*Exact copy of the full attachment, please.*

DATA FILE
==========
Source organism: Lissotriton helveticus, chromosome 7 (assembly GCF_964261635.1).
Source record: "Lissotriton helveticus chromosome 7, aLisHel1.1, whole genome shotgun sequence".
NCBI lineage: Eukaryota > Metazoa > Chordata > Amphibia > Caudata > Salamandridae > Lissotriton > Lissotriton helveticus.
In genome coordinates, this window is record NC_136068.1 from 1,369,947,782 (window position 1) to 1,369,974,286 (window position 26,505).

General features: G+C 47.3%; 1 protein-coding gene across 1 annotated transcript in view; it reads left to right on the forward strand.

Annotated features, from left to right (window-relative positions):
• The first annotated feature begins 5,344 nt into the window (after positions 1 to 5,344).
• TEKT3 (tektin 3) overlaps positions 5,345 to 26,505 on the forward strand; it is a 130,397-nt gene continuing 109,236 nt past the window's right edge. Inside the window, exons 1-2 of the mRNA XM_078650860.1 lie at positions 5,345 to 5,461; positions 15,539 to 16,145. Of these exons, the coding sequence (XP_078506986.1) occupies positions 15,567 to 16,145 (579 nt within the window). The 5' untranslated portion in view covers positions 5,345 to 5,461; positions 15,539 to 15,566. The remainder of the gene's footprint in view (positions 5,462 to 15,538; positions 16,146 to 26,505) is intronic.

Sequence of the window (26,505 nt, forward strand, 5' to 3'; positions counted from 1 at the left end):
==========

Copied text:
Source organism: Lissotriton helveticus, chromosome 7 (assembly GCF_964261635.1).
Source record: "Lissotriton helveticus chromosome 7, aLisHel1.1, whole genome shotgun sequence".
NCBI lineage: Eukaryota > Metazoa > Chordata > Amphibia > Caudata > Salamandridae > Lissotriton > Lissotriton helveticus.
In genome coordinates, this window is record NC_136068.1 from 1,369,947,782 (window position 1) to 1,369,974,286 (window position 26,505).

General features: G+C 47.3%; 1 protein-coding gene across 1 annotated transcript in view; it reads left to right on the forward strand.

Annotated features, from left to right (window-relative positions):
• The first annotated feature begins 5,344 nt into the window (after positions 1 to 5,344).
• TEKT3 (tektin 3) overlaps positions 5,345 to 26,505 on the forward strand; it is a 130,397-nt gene continuing 109,236 nt past the window's right edge. Inside the window, exons 1-2 of the mRNA XM_078650860.1 lie at positions 5,345 to 5,461; positions 15,539 to 16,145. Of these exons, the coding sequence (XP_078506986.1) occupies positions 15,567 to 16,145 (579 nt within the window). The 5' untranslated portion in view covers positions 5,345 to 5,461; positions 15,539 to 15,566. The remainder of the gene's footprint in view (positions 5,462 to 15,538; positions 16,146 to 26,505) is intronic.

Sequence of the window (26,505 nt, forward strand, 5' to 3'; positions counted from 1 at the left end):